The winners of the 2018 Dynamic Leader and Government Leader of the Year honors – Jim Hallett of KAR Auction Services and Indiana Chief Justice Loretta Rush, respectively – share at least one common attribute: a strong determination to succeed.

The pair will be among those honored at the Indiana Chamber’s 29th Annual Awards Dinner on November 13 at the Indiana Convention Center in downtown Indianapolis. Read the September 11 press release about Hallett and the September 18 announcement about Rush’s honor. Purchase your table or tickets.

The irony of Hallett growing up without a family car is obvious.

KAR – the company that Hallett runs as chief executive officer and chairman of the board – sold 5.5 million vehicles to the tune of more than $40 billion in 2017. Employing 17,500 around the world and 1,600 in Indiana, KAR is the 12th largest public company in the state.

It was in a rural Canadian village (south of Ottawa) where he grew up that Hallett gleaned many of the values that have brought him to his successful career today. Those include boundless energy and enthusiasm (passed down from his mother), the desire to work hard and passion for anything he does.

Hallett understands technology is one of the keys to success in today’s business world and that making a decision quickly and moving on that choice is paramount. He points to words of wisdom from hockey legend Wayne Gretzky to explain how he envisions the future of KAR Auction Services.

“Wayne Gretzky had a quote, ‘I never go to where the puck is, I always go to where the puck is going.’ As I think about our business, I’m not that interested in where the business is, I’m much more focused on where the business is going,” Hallett explains.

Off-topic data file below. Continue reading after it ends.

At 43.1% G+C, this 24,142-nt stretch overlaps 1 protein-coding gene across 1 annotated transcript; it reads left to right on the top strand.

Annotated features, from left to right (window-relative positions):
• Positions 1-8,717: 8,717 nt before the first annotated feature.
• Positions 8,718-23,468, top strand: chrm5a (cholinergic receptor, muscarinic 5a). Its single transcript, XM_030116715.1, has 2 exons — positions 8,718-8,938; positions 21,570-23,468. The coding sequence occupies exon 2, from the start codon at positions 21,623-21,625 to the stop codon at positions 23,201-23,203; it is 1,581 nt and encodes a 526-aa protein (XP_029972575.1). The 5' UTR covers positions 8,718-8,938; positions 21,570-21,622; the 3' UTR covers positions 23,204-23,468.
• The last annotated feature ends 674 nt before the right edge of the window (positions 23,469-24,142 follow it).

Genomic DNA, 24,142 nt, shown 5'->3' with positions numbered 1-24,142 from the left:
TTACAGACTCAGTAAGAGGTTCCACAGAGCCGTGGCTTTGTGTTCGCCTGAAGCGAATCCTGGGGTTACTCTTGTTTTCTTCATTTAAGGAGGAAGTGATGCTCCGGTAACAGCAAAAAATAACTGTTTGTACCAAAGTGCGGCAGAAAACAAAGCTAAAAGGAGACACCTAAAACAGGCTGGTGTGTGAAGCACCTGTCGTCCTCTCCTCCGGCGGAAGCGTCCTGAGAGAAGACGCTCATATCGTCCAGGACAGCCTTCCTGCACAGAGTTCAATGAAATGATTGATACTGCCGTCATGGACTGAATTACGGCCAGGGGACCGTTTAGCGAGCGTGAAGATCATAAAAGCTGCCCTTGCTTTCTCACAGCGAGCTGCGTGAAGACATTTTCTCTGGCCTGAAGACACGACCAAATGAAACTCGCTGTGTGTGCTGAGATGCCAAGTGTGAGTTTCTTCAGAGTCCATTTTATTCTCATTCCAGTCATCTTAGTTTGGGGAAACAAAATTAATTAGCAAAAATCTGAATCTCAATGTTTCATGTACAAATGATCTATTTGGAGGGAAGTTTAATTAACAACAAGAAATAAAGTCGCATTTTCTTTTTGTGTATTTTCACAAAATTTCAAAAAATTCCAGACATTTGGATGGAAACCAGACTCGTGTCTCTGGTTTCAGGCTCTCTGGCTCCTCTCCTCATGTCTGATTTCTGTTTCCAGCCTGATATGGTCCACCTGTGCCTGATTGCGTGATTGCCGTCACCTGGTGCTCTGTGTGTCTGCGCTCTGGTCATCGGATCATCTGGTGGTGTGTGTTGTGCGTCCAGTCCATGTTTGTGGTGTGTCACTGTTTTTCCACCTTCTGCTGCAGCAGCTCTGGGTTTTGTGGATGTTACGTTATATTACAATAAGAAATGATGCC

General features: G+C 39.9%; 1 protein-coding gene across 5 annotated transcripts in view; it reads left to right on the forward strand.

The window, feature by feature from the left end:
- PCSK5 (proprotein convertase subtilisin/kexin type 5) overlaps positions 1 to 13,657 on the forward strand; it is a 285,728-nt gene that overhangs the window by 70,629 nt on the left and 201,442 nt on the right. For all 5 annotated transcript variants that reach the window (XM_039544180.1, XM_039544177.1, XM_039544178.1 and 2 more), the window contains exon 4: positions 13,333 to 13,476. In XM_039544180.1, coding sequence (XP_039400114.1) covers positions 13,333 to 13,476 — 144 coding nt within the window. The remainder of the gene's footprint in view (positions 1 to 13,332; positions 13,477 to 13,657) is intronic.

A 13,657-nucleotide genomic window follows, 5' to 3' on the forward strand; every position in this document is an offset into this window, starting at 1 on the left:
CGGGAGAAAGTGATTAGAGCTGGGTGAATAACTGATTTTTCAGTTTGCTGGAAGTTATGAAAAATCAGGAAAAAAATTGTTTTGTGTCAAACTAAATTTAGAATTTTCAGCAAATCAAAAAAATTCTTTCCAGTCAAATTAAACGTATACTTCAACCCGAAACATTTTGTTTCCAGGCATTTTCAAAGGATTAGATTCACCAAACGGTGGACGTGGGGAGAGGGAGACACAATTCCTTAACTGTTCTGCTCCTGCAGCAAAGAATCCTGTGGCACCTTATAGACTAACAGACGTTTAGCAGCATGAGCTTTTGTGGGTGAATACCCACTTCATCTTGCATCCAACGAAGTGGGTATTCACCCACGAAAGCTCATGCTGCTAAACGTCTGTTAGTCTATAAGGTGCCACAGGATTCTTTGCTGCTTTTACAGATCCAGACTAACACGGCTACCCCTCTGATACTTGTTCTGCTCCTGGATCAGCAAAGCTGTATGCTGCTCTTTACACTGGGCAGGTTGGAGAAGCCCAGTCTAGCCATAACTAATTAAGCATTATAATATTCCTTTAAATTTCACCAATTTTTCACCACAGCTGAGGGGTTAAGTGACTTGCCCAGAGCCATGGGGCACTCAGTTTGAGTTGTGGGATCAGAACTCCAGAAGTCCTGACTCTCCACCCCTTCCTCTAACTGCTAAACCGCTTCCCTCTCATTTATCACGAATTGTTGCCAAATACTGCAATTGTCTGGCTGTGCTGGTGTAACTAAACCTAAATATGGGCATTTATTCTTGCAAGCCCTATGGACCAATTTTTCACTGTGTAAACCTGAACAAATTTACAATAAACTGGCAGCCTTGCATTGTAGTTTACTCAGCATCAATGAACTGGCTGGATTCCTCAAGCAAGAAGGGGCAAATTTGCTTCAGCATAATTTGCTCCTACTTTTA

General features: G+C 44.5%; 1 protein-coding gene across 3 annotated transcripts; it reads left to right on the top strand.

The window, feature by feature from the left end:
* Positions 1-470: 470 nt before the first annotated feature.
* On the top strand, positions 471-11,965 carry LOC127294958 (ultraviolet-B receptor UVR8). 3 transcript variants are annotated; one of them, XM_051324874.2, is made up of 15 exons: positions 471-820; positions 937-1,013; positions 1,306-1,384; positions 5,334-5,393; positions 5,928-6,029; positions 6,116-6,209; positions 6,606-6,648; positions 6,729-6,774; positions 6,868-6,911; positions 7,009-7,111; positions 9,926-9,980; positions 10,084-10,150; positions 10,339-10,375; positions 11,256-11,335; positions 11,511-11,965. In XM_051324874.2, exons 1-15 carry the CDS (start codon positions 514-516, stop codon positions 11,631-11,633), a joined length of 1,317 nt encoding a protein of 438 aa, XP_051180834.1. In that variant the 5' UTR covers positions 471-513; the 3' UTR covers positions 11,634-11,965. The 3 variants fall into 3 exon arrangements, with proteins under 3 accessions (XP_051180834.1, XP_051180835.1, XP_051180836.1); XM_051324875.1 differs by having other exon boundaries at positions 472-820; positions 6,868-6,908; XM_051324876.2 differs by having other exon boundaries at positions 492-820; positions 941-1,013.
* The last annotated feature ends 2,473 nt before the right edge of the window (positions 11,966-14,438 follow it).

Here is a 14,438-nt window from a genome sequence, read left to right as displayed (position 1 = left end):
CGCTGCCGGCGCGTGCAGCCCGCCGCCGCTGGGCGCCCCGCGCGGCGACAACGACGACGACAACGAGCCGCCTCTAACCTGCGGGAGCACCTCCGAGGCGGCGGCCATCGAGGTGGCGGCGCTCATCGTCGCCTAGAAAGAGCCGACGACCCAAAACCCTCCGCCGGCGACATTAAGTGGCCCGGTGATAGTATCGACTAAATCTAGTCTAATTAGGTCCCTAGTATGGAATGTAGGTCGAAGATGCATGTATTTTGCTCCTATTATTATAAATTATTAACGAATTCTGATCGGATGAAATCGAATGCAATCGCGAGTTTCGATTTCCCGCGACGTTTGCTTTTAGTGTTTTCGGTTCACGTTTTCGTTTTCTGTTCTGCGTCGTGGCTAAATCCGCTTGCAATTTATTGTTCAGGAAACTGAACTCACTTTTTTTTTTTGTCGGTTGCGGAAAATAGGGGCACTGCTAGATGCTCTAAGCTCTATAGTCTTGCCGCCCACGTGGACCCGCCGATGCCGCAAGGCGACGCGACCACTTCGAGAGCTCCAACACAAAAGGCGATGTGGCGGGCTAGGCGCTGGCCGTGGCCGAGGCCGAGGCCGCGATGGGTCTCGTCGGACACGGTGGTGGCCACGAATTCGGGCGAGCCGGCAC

Rush also has focused on expanding technology as the leader of Indiana’s judicial branch. She was appointed to the Indiana Supreme Court in November 2012 before being named chief justice less than two years later. This came after 15 years at a Lafayette law firm and service as a Superior Court judge in Tippecanoe County.

By the June 30, 2018 close of the state’s fiscal year, 83 of 92 counties had implemented e-filing in their courts. More than 6 million documents had been e-filed statewide. Data from nearly 80% of the state’s caseload was available in the Odyssey Case Management System. The bottom line: a more effective and efficient court system.

Rush is also co-chair of the National Judicial Opioid Task Force. Deborah Taylor Tate, the Tennessee state court administrator, is the other leader of that effort.

“What has really been most notable for me is that she (Rush) has this real sense of service – not just to be the chief justice of a state court system but to use that for good,” Tate shares. “She is always bringing to the forefront that we can make a difference down at the individual child or family level. At every level, she has seen this as a road to improving people’s lives. It’s been an inspiration to me.”

Rush also emphasizes a team effort with the other justices on the Supreme Court, which received 845 cases in the 2017-2018 fiscal year. It disposed of 851 cases, which included 56 oral arguments and 71 majority opinions.